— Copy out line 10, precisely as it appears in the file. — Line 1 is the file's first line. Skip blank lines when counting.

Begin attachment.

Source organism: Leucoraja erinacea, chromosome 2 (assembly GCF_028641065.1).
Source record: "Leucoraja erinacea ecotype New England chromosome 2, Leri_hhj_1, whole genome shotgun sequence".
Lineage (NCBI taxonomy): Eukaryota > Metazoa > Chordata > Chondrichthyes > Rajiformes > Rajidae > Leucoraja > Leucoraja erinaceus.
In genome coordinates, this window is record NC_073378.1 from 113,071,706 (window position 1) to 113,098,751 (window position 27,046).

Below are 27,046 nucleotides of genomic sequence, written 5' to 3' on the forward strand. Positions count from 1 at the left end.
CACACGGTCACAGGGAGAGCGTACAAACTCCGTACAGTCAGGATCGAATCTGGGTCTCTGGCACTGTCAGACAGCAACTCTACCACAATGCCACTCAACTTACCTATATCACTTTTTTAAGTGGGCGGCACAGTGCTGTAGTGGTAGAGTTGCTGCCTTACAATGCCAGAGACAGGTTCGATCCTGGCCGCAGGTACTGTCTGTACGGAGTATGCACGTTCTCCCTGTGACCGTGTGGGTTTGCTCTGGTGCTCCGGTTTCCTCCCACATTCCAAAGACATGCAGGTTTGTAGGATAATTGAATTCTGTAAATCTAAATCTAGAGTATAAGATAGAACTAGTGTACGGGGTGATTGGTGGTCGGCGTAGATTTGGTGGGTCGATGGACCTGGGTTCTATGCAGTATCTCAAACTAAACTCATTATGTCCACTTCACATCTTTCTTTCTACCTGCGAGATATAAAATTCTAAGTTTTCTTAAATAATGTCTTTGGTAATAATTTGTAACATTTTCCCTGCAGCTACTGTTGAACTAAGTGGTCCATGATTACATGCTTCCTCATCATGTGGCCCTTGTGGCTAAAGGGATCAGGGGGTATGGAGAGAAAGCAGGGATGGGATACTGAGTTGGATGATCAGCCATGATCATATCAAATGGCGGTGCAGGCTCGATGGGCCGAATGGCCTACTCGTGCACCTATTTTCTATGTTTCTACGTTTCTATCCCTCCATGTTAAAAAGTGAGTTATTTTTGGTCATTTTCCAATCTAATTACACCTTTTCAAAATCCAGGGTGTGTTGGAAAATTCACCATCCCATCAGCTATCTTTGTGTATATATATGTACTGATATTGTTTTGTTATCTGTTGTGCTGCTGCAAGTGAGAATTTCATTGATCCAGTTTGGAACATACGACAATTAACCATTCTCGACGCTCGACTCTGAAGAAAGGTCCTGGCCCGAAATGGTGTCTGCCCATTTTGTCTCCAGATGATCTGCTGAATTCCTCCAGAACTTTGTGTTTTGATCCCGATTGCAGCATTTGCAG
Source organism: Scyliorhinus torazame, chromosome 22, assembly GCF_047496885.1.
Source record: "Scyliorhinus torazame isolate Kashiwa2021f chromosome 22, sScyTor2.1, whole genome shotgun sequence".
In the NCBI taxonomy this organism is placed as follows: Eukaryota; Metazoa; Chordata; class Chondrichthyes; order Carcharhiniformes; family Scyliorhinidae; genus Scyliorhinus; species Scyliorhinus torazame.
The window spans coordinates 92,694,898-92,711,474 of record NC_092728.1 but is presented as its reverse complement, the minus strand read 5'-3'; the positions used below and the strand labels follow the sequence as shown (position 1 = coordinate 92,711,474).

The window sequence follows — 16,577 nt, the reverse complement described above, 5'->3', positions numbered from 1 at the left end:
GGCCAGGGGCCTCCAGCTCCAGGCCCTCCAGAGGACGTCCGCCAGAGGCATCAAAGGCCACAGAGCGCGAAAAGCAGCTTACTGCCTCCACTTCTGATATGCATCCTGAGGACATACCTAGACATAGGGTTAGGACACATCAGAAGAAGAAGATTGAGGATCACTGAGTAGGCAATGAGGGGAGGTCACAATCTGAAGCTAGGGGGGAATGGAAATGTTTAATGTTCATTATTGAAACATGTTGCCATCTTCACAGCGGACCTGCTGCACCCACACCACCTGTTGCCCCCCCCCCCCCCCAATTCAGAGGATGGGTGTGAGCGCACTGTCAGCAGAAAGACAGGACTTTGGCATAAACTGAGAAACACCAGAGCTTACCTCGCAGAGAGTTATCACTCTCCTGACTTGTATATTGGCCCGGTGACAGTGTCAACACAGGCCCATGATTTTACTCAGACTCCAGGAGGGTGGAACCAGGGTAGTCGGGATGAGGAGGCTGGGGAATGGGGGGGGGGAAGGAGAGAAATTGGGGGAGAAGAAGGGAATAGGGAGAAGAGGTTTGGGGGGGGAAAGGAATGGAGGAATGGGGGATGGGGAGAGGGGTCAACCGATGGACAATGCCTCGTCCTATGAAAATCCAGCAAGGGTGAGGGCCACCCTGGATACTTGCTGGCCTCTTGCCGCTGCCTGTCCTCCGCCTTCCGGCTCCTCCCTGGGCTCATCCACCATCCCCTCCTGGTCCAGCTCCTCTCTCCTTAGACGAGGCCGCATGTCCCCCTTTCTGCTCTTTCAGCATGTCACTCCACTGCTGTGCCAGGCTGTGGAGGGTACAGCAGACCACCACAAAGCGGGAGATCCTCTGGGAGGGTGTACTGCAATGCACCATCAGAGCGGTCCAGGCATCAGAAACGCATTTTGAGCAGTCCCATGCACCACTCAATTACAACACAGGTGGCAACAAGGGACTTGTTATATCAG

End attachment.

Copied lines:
The window spans coordinates 92,694,898-92,711,474 of record NC_092728.1 but is presented as its reverse complement, the minus strand read 5'-3'; the positions used below and the strand labels follow the sequence as shown (position 1 = coordinate 92,711,474).